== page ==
.then((response) => setUser(response.data))
.catch(() => setHasError(true));
apiClient
.get<UserShoutsResponse>(`/user/${handle}/shouts`)
.then((response) => setUserShouts(response.data))
.catch(() => setHasError(true));
}, [handle]);
...
}

You’re right, this doesn’t seem like a big change, so…

Why is this code better?

Let’s imagine this scenario: the API base path changes from /api to /api/v2.

This is common when breaking changes have to be introduced in the API. With our shared API client we only need to update a single line in the code.

// /src/api/client.ts
import axios from "axios";
export const apiClient = axios.create({
baseURL: "/api/v2",
});

And as mentioned, we could easily add app-wide headers or even middleware to e.g. copy a token from local storage to the request headers.

Not only that! We also started to isolate the UI code from the API. Fetching data became a bit simpler:

apiClient.get<UserResponse>(`/user/${handle}`)

Now the UI

  1. doesn’t know about the base path /api
  2. doesn’t know that we use Axios for data fetching.

These are implementation details that the UI shouldn’t care about.

While these are important changes we’re far from done yet.

Next refactoring steps: Introducing an API layer

Ok, the shared API client already improved the code big time.

But if you think the code still doesn’t look good, I agree with you. Using a shared API client we started to decouple our UI from API related code.

But look how much knowledge about the API is still inside the component!

We’ll continue this refactoring journey to a clean(er) React architecture in the next article.

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PS: Shared API client with fetch

While I used axios in this example there’s no requirement for it.

In fact, axios adds to your app’s bundle size while fetch is supported natively. So there’s good reason to ditch it.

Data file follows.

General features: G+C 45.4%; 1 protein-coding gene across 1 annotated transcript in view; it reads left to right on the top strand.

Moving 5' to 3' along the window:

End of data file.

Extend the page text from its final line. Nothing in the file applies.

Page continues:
fetch unfortunately doesn’t come with the same convenience though so we need a bit more code to create a sharable “instance”.

const API_BASE_URL = '/api';
export const apiClient = async (endpoint, options = {}) => {
const config = {
method: 'GET', // Default to GET method
...options,
headers: {
'Content-Type': 'application/json',
...(options.headers || {}),
},
};
return fetch(`${API_BASE_URL}${endpoint}`, config);
};

This API client function ensures a default setup for each request while keeping the overall fetch API intact.

It might be worth creating a more abstract API client though. For example, you can also create a more Axios-like API with a JavaScript class.

class APIClient {
constructor(baseURL) {
this.baseURL = baseURL;
}
async request(url, options) {
const response = await fetch(`${this.baseURL}${url}`, options);
if (!response.ok) {
const error = new Error('HTTP Error');
error.status = response.status;
error.response = await response.json();
throw error;
}
return response.json();
}
get(url) {
return this.request(url, {
method: 'GET',
headers: {
'Content-Type': 'application/json',
},
});
}
post(url, data) {
return this.request(url, {
method: 'POST',
headers: {
'Content-Type': 'application/json',
},
body: JSON.stringify(data),
});
}
// You can add more methods (put, delete, etc.) here as needed
}
export const apiClient = new APIClient('/api');

This API client can now be used like below.

import { apiClient } from './apiClient';
// To make a GET request to `/api/user/some-user-handle
apiClient.get('/user/some-user-handle')
.then(data => console.log(data))
.catch(error => console.error('Fetching user failed', error));
// To make a POST request
apiClient.post('/login', { username: "some-user", password: "asdf1234" })
.then(data => console.log(data))
.catch(error => console.error('Login failed', error));